By: Mohamed Sidki
It is no secret that Western media has refused to present Muslims, and Brown-skinned Peoples in general, as anything but terrorists (“Back to the Future,” “24,” “Homeland”) or your average, generic evil henchmen (the first THREE “Indiana Jones” movies). Growing up as an Arab Muslim in America in the 1980s and 1990s, there were hardly any characters who looked like me in the movies or on T.V. that anyone could’ve consider a positive role model, so I ended up looking forward to whenever Brown-centric movies like “La Bamba” or “Stand and Deliver” aired on HBO, and any scene featuring Mario Lopez was in “Saved by the Bell.” (It’s not like the Latinx communities have had an easier time navigating showbiz either, and it is a subject that will be explored many times on this site.)
There has been some progress over the last couple of years but, it’s been excruciatingly slow. And unfortunately, that progress is still beholden to “The White Gaze,” so we end up with projects by writer-performers such as Aziz Ansari and Kumail Nanjiani who center their material around mocking Muslim women for being, in their eyes, “backwards” and “unassimulated,” while they themselves lust after white women. Media gate keeping has prevented a diverse array of Brown Peoples and Muslims from presenting all forms of our true selves. The fact that, “We Are Lady Parts” even exists is a miracle from Allah.
“We are Lady Parts” is a British half-hour comedy series written and directed by Nida Monzoor (“Doctor Who”) about members of an all-female, all-Muslim punk rock (Sarah Kameela Impey, Juliette Motamed, Faith Omole) and their nakab-wearing, vape-smoking manager (Lucie Shorthouse) who search for a lead guitarist in order to enter a Battle of the Bands-style competition, which could be the jumpstart the group needs to have a sustainable music career. So, enter: Amina Hussein, our main protagonist and narrator (Anjana Vasan, in what is one of the best comedic performances ever to stream or air on television).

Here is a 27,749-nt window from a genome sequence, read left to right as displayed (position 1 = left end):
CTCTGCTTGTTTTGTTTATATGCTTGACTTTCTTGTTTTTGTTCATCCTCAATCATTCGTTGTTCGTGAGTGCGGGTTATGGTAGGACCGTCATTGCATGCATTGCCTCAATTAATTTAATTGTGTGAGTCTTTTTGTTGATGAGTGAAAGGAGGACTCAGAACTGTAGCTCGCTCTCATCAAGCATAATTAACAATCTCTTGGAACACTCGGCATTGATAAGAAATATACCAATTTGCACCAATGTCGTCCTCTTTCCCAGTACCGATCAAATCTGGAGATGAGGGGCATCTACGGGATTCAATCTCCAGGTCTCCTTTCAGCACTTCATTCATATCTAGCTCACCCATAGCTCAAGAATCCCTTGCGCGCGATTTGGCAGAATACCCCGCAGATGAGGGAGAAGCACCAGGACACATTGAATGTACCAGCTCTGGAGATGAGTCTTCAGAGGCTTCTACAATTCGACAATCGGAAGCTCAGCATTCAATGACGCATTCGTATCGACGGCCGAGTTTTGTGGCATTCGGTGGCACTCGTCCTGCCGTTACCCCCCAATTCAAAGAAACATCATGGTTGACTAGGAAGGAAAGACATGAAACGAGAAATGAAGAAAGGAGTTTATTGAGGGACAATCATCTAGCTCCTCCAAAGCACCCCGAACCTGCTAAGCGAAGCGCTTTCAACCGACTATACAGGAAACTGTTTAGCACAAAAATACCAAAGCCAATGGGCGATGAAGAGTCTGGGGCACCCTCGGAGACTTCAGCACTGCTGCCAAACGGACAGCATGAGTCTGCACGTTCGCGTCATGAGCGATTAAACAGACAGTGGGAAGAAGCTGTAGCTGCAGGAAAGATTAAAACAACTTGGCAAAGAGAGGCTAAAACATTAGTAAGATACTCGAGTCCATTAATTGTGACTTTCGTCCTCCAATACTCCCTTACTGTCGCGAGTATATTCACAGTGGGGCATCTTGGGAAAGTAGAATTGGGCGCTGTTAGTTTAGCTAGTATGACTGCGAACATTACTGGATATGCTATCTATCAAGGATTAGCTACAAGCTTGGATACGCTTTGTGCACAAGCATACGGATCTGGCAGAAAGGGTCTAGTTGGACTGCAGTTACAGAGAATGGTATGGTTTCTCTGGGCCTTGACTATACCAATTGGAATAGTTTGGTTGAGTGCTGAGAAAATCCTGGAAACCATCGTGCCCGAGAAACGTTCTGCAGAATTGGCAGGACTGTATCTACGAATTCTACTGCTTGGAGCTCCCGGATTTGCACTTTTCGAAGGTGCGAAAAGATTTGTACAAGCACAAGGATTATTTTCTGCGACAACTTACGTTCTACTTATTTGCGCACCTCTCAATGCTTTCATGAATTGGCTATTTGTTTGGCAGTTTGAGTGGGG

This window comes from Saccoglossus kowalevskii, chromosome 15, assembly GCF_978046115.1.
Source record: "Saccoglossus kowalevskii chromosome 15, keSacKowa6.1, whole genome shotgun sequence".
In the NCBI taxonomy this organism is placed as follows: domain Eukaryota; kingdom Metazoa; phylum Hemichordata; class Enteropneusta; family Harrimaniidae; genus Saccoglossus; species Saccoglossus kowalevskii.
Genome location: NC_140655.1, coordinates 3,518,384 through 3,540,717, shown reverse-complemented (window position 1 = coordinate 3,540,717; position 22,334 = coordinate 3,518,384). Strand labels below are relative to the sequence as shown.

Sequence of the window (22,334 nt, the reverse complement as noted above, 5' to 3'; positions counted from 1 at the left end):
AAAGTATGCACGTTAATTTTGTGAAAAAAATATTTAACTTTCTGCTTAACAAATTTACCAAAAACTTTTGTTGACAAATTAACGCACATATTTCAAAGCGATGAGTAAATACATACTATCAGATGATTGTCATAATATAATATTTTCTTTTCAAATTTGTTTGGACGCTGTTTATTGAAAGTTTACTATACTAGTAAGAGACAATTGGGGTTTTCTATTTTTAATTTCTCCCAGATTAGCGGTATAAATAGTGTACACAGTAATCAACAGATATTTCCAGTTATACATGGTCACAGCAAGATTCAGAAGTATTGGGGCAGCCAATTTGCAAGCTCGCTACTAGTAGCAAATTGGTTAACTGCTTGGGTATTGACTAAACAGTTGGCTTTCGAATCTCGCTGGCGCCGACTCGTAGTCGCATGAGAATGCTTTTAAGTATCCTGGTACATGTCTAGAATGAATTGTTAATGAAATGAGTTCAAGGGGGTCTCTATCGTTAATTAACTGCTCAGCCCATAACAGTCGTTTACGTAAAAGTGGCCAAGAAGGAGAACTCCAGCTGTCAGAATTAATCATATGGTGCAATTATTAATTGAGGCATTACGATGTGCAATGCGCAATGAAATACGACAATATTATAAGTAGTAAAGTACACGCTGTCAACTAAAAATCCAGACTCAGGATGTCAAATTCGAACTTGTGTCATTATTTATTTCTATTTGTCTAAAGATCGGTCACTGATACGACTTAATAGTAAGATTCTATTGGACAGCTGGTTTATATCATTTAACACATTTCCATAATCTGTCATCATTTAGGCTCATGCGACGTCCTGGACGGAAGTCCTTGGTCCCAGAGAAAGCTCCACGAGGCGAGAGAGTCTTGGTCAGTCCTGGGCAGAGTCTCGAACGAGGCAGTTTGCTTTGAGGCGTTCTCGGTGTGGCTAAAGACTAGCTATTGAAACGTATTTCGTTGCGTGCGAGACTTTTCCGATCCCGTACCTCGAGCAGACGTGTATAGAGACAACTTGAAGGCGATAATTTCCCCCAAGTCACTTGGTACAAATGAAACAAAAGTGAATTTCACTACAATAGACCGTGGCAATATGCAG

Amina is a killer guitarist but she suffers from a crippling stage fright that leads to vomiting and the occasional uncontrollable “pooing.” She is also a square who has put a lot of pressure on herself to live a life that she thinks is worthy of a model Muslim, from becoming a world-renowned scientist to marrying the “right” man. It is in her Jane Austen-esque quest to find a husband — a quest that neither of her British Indian parents are in a rush for her to undertake — that she ends up in Lady Parts, after falling head over heels for the brother of one of her future bandmates.
The series does not shortchange the other members of Lady Parts. We get to know the British Iraqi drummer Ayesha (Motamed) who has the personality of a soccer hooligan; Afro-British bassist Bisma (Omole) who is not only a mother who teachers her pre-teen daughter fourth-wave feminist philosophies but is also a struggling comic book writer and artist who recently self-published a tale of young women who become “homicidal maniacs on their periods;” the black nakab-clad band manager Momtaz (Shorthouse) who makes ends meet by selling “shag me hard” lingerie to middle aged Muslim women; and British Pakistani lead singer Saira (Impley) who works in a halal butcher shop and has a battle-earned chip on her shoulder. Together, these five young Brown and Black Muslim women from different backgrounds and distinctly different personalities take on anyone and everyone who strips them, other Muslim women, and Muslims in general, of their agency and humanity in the best way they can: through music.
(Some of the songs, like “Bashir with the Good Beard” are original tunes co-written by Manzoor and her musician siblings, and are catchy as hell.)
And what is truly refreshing about “We Are Lady Parts” is that it is not told through “The White Gaze.” There are no instances of these young women feeling torn between the “traditional” and “oppressive” Muslim world, and white, “freedom-loving” Britain. No Muslim man is bashed for believing in a “backwards” religion, though a couple of the male characters get occasionally called out for their misogyny but only in the context that they are your typical dumb guys saying dumb things in a sitcom. (There is a wonderful spoof of a sequence from Kumail Nanjiani’s “The Big Sick” where it is Amina, a Brown Muslim woman, who this time is the one meeting ridiculous potential mates but it occurs only AFTER she tries to move on from the young Muslim man she has a crush on. And it’s never Islam or some secret want she has to fit into white society that makes these men awful. They just suck.)
The members of Lady Parts are proud Muslims, proud women, proud of their Black and Brown heritages, and proud musicians. And that’s what makes “We are Lady Parts” one of the best shows of 2021. A must-watch!
All 6 episodes of “We are Lady Parts” Season 1 are currently streaming on Peacock.